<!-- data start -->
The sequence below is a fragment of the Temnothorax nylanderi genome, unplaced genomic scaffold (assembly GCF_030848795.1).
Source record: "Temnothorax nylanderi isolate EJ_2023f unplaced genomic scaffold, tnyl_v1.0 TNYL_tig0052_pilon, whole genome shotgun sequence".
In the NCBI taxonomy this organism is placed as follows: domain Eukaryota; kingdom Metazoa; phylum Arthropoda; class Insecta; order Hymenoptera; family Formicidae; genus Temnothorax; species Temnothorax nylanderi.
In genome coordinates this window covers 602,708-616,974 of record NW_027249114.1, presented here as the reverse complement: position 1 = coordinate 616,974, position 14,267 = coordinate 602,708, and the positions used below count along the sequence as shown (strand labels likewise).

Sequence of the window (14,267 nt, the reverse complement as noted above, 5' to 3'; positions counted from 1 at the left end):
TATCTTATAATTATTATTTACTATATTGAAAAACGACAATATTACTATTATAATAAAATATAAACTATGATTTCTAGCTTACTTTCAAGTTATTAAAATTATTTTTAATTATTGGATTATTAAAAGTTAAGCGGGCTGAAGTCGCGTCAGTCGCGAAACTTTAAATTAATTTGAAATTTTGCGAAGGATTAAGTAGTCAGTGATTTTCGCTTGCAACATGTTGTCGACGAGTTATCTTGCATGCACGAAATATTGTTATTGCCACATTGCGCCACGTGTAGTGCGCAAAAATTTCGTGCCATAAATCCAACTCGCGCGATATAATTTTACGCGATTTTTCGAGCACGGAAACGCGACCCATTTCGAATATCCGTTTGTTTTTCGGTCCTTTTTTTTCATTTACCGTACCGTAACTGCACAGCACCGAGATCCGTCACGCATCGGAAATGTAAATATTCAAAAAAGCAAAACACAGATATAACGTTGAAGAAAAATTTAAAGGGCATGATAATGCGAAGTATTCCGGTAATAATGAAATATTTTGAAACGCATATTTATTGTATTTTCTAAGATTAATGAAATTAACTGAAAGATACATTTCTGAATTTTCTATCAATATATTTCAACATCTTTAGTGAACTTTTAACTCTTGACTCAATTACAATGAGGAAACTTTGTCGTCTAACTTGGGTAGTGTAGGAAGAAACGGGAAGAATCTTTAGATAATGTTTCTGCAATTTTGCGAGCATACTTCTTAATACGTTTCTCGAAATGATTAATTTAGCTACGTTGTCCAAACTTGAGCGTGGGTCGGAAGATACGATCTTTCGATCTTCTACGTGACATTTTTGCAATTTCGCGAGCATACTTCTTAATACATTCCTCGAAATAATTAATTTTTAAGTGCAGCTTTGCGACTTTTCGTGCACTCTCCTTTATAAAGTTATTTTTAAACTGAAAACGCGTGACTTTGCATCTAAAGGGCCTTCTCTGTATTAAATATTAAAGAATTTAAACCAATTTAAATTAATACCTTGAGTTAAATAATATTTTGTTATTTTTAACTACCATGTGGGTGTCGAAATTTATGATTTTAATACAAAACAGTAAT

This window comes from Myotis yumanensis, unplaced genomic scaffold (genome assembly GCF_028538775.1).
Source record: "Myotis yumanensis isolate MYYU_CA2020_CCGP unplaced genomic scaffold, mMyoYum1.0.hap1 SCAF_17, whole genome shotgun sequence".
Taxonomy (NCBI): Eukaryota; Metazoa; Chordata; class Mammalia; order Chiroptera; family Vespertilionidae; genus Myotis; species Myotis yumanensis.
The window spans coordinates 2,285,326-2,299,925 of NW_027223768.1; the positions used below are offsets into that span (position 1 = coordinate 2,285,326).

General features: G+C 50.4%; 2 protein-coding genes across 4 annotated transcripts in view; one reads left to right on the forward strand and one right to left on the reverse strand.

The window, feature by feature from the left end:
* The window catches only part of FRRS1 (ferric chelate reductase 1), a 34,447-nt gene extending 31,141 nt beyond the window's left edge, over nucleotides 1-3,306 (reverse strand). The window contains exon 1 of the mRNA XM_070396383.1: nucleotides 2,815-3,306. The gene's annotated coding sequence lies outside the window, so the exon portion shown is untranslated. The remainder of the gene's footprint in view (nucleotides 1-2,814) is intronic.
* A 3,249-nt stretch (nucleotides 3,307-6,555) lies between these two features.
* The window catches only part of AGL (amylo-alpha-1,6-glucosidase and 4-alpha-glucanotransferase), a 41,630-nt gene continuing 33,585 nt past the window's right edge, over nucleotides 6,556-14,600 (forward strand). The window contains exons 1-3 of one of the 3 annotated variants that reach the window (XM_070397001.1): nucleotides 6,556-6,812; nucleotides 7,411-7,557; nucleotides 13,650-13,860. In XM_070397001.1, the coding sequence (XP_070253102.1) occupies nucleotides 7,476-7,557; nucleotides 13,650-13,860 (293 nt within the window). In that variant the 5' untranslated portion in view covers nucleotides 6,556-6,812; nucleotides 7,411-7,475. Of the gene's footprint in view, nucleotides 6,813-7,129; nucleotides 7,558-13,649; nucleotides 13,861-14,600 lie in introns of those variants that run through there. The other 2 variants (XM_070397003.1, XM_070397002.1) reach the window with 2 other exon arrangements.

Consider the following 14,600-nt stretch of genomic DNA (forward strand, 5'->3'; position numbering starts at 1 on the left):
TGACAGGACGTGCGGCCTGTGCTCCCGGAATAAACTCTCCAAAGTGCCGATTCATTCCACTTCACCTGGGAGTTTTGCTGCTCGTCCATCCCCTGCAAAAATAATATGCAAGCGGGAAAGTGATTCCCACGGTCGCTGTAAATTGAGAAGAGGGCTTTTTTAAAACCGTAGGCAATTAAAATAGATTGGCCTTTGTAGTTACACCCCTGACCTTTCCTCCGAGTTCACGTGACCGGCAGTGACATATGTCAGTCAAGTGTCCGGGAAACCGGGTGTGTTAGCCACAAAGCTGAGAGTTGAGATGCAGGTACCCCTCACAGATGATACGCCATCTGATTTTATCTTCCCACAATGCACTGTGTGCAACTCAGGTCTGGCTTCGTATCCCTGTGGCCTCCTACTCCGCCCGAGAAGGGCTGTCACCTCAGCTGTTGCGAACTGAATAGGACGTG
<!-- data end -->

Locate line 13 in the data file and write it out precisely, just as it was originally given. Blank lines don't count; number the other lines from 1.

* The window catches only part of FRRS1 (ferric chelate reductase 1), a 34,447-nt gene extending 31,141 nt beyond the window's left edge, over nucleotides 1-3,306 (reverse strand). The window contains exon 1 of the mRNA XM_070396383.1: nucleotides 2,815-3,306. The gene's annotated coding sequence lies outside the window, so the exon portion shown is untranslated. The remainder of the gene's footprint in view (nucleotides 1-2,814) is intronic.